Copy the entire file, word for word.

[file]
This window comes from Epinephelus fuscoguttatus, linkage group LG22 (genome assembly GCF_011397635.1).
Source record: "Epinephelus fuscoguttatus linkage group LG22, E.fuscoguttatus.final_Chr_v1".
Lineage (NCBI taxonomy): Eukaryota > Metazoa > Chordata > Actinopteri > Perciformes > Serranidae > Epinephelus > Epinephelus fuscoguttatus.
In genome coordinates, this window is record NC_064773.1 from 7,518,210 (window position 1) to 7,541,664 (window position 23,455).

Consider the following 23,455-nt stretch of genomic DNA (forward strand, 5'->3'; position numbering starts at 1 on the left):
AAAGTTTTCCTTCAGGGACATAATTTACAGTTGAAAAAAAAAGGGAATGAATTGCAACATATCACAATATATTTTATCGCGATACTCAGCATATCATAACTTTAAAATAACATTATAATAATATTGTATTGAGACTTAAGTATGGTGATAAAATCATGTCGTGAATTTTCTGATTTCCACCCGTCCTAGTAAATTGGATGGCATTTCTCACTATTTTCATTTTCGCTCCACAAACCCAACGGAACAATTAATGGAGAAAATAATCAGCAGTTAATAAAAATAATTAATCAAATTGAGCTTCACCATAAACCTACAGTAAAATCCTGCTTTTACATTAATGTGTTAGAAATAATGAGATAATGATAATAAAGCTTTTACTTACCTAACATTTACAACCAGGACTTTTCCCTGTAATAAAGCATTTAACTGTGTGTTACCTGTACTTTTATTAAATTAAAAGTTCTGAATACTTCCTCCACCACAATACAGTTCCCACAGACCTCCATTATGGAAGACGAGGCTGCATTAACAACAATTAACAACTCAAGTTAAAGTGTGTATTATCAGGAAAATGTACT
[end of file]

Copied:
This window comes from Epinephelus fuscoguttatus, linkage group LG22 (genome assembly GCF_011397635.1).
Source record: "Epinephelus fuscoguttatus linkage group LG22, E.fuscoguttatus.final_Chr_v1".
Lineage (NCBI taxonomy): Eukaryota > Metazoa > Chordata > Actinopteri > Perciformes > Serranidae > Epinephelus > Epinephelus fuscoguttatus.
In genome coordinates, this window is record NC_064773.1 from 7,518,210 (window position 1) to 7,541,664 (window position 23,455).

Consider the following 23,455-nt stretch of genomic DNA (forward strand, 5'->3'; position numbering starts at 1 on the left):
AAAGTTTTCCTTCAGGGACATAATTTACAGTTGAAAAAAAAAGGGAATGAATTGCAACATATCACAATATATTTTATCGCGATACTCAGCATATCATAACTTTAAAATAACATTATAATAATATTGTATTGAGACTTAAGTATGGTGATAAAATCATGTCGTGAATTTTCTGATTTCCACCCGTCCTAGTAAATTGGATGGCATTTCTCACTATTTTCATTTTCGCTCCACAAACCCAACGGAACAATTAATGGAGAAAATAATCAGCAGTTAATAAAAATAATTAATCAAATTGAGCTTCACCATAAACCTACAGTAAAATCCTGCTTTTACATTAATGTGTTAGAAATAATGAGATAATGATAATAAAGCTTTTACTTACCTAACATTTACAACCAGGACTTTTCCCTGTAATAAAGCATTTAACTGTGTGTTACCTGTACTTTTATTAAATTAAAAGTTCTGAATACTTCCTCCACCACAATACAGTTCCCACAGACCTCCATTATGGAAGACGAGGCTGCATTAACAACAATTAACAACTCAAGTTAAAGTGTGTATTATCAGGAAAATGTACT